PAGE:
Informed Consent: Is a person’s voluntary agreement, based upon adequate knowledge and understanding of relevant information, to participate in research or to undergo a diagnostic, therapeutic, or preventive procedure. In giving informed consent, subjects may not waive or appear to waive any of their legal rights, or release or appear to release the investigator, the sponsor, the institution or agents thereof from liability for negligence.
Institutional Review Board: A specially constituted review body established or designated by an entity to protect the welfare of human subjects recruited to participate in biomedical or behavioral research.
Intervention: Includes both physical procedures by which data are gathered and manipulations of the subject or the subject’s environment that are performed for research purposes.
Justice: An ethical principle discussed in the Belmont Report requiring fairness in distribution of burdens and benefits; often expressed in terms of treating persons of similar circumstances or characteristics similarly.
Legally Authorized Representative: A person authorized either by statute or by court appointment to make decisions on behalf of another person. In human subjects research, an individual or judicial or other body authorized under applicable law to consent on behalf of a prospective subject to the subject’s participation in the procedure(s) involved in the research.
Minimal Risk: A risk is minimal where the probability and magnitude of harm or discomfort anticipated in the proposed research are not greater, in and of themselves, than those ordinarily encountered in daily life or during the performance of routine physical or psychological examinations or tests.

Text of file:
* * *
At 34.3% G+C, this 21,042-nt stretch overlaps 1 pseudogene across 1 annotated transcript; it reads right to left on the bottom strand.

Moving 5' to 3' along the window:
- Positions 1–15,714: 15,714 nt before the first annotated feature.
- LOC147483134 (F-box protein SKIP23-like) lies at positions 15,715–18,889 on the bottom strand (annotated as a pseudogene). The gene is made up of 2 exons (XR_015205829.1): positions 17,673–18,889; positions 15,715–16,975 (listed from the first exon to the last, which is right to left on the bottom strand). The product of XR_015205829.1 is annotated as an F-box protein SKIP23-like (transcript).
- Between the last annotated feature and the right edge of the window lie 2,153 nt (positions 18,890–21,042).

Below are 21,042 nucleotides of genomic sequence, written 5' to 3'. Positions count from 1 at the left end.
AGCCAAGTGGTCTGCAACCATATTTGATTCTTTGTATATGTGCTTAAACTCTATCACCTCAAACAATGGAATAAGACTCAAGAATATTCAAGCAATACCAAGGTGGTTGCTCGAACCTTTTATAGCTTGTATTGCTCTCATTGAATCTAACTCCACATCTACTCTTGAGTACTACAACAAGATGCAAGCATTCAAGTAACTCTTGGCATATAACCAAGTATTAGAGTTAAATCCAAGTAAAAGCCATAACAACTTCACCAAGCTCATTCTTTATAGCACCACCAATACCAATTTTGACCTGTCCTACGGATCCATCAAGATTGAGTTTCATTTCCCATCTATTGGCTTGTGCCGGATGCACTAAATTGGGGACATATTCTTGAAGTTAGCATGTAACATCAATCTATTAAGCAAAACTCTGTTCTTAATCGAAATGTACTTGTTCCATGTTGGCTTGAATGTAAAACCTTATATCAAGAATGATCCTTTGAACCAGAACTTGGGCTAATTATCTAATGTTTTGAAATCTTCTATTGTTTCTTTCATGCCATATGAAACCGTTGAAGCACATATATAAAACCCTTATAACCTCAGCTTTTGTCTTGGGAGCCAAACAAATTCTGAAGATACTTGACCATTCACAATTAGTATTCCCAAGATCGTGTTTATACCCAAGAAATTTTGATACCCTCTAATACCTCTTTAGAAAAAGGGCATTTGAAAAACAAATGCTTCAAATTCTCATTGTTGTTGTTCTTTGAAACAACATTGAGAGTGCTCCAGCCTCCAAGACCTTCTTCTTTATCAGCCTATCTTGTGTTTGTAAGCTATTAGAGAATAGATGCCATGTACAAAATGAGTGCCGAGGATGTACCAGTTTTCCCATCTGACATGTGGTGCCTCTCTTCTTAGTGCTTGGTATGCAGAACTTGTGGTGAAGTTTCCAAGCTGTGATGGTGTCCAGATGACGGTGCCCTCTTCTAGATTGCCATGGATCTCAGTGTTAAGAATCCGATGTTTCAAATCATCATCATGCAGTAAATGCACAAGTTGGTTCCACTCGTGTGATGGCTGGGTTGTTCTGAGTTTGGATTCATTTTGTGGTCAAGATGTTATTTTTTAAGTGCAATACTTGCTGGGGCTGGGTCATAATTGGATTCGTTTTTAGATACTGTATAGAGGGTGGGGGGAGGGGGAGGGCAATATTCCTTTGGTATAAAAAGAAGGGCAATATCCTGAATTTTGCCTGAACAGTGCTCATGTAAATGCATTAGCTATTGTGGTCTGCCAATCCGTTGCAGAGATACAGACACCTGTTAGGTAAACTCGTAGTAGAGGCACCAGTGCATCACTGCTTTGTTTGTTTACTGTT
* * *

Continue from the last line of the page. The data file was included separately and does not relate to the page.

Monitoring: The collection and analysis of data as the project progresses to assure the appropriateness of the research, its design and subject protections.
OHRP: Office of Human Research Protections, which is located within the Department of Health and Human Services (DHHS). It develops and implements policies, procedures, and regulations required in protecting human subjects involved in research sponsored by the department of Health and Human Services. OHRP provides guidance to IRB members as well as scientists and research administrators on the complex ethical issues relating to the use of human subjects in biomedical or behavioral research. OHRP also has a regulator role. It monitors and evaluates an institution’s compliance with the rules governing research subjects.
Principal Investigator: The scientist or scholar with the primary responsibility for the design and conduct of a research project.
Privacy: Control over the extent, timing, and circumstances of sharing oneself (physically, behaviorally, or intellectually) with others.
Remuneration: Payment for participation in research.
Research: A systematic investigation (i.e., the gathering and analysis of information) designed to develop or contribute to generalized knowledge.
Respect for Persons: An ethical principle discussed in the Belmont Report requiring that individual autonomy be respected and that persons with diminished autonomy be protected.
Retrospective Studies: Research conducted by reviewing records from the past (e.g., birth and death certificates, medical records, school records, or employment records) or by obtaining information about past events elicited through interviews or surveys.
Review: The concurrent oversight of research on a periodic basis by an IRB. In addition to the at least annual reviews mandated by the federal regulations, reviews may, if deemed appropriate, also be conducted on a continuous or periodic basis.
Risk: The probability of harm or injury (physical, psychological, social, or economic) occurring as a result of participation in a research study. Both the probability and magnitude of possible harm may vary from minimal to significant. Federal regulations define only “minimal risk.”
Surveys: Studies designed to obtain information from a large number of respondents through written questionnaires, telephone interviews, door-to-door canvassing, or similar procedures.
Voluntary: Free of coercion, duress, or undue inducement. Used in research context to refer to a subject’s decision to participate (or to continue to participate) in a research activity.
Vulnerable Populations: Pregnant women, human fetuses, neonate of uncertain viability, or nonviable neonates, institutionalized persons, and minors.